Food Idioms (Page 3)

Showing 101-150 of 198 results
Laugh to see a pudding crawl
(UK) Someone who would laugh to see a pudding crawl is easily amused and will laugh at anything.
Life is just a bowl of cherries
This idiom means that life is simple and pleasant.
Like a hot knife through butter
If something happens very easily, without any real opposition, it goes like a knife through hot butter.("Like a knife through butter" is also used.)
Like giving a donkey strawberries
(UK) If something is like giving a donkey strawberries, people fail to appreciate its value.
Like green corn through the new maid
(USA) If something is very fast, it is like green corn through the new maid.
Like nailing jello to the wall
(USA) Describes a task that is very difficult because the parameters keep changing or because someone is being evasive.
Like peas in a pod
If people or things are like peas in a pod, they look identical.
Like taking candy from a baby
(USA) If something is like taking candy from a baby, it is very easy to do.
Like two peas in a pod
Things that are like two peas in a pod are very similar or identical,
Like watching sausage getting made
If something is like watching sausages getting made, unpleasant truths about it emerge that make it much less appealing.  The idea is that if people watched sausages getting made, they would probably be less fond of them.
Lose your lunch
(UK) If you lose your lunch, you vomit.
Low-hanging fruit
Low-hanging fruit are things that are easily achieved.
Make a meal
If someone makes a meal of something, they spend too long doing it or make it look more difficult than it really is.
Meat and drink
If something is meat and drink to you, you enjoy it and are naturally good at it, though many find it difficult.
Meat and potatoes
The meat and potatoes is the most important part of something. A meat and potatoes person is someone who prefers plain things to fancy ones.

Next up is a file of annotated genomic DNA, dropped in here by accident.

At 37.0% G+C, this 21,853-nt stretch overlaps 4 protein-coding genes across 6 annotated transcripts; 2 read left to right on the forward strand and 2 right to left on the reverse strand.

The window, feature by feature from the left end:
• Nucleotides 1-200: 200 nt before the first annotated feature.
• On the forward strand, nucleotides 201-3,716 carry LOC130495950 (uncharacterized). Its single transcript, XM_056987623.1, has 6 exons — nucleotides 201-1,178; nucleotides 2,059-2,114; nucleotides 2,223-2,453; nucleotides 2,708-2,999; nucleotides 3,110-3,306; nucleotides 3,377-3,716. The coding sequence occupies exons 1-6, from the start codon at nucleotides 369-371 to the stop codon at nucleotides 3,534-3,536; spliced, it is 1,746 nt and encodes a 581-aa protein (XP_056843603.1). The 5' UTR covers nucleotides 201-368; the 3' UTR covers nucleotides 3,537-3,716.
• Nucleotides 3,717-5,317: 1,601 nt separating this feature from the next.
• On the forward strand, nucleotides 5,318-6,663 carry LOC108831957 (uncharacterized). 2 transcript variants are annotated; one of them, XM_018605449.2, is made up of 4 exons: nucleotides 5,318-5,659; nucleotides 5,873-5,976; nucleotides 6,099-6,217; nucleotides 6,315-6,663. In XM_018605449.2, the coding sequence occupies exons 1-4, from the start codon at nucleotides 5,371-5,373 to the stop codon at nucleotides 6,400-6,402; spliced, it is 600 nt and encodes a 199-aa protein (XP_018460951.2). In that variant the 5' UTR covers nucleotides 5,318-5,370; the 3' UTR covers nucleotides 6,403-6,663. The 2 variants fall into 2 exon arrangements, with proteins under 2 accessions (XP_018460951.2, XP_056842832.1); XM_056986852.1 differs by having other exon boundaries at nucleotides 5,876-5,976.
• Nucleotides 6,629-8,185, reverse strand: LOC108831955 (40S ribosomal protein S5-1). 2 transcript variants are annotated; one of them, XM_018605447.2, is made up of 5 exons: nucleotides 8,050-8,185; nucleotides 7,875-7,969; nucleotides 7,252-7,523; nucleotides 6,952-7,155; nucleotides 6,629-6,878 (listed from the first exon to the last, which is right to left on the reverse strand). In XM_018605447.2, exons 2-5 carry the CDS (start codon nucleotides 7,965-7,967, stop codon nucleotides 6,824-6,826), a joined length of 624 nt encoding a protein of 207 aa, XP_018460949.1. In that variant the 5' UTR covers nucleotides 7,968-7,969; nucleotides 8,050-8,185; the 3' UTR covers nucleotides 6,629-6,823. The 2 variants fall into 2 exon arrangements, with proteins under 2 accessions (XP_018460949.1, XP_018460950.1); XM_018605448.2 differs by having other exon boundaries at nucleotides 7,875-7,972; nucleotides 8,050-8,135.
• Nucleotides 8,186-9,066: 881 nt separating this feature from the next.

Milk run
A milk run is a short trip, stopping in a number of places.
Mutton dressed as lamb
Mutton dressed as lamb is term for middle-aged or elderly people trying to look younger.
Nest egg
If you have some money saved for the future, it is a nest egg.
Nice as pie
If a person is nice as pie, they are surprisingly very kind and friendly. "After our argument, she was nice as pie!"
Not give a fig
If you don't give a fig about something, you don't care about it at all, especially used to express how little one cares about another's opinions or actions.
Not know beans about
(USA) If someone doesn't know beans about something, they know nothing about it.
Not my cup of tea
If something is not your cup of tea, you don't like it very much.
Nutty as a fruitcake
Someone who's nutty as a fruitcake is irrational or crazy. (This can be shortened to 'a fruitcake'.)
One bad apple
The full form of this proverb is 'one bad apple spoils the barrel', meaning that a bad person, policy, etc, can ruin everything around it.
One man's meat is another man's poison
This idiom means that one person can like something very much, but another can hate it.
Out to lunch
If someone's out to lunch, they are crazy or out of touch.
Over-egg the pudding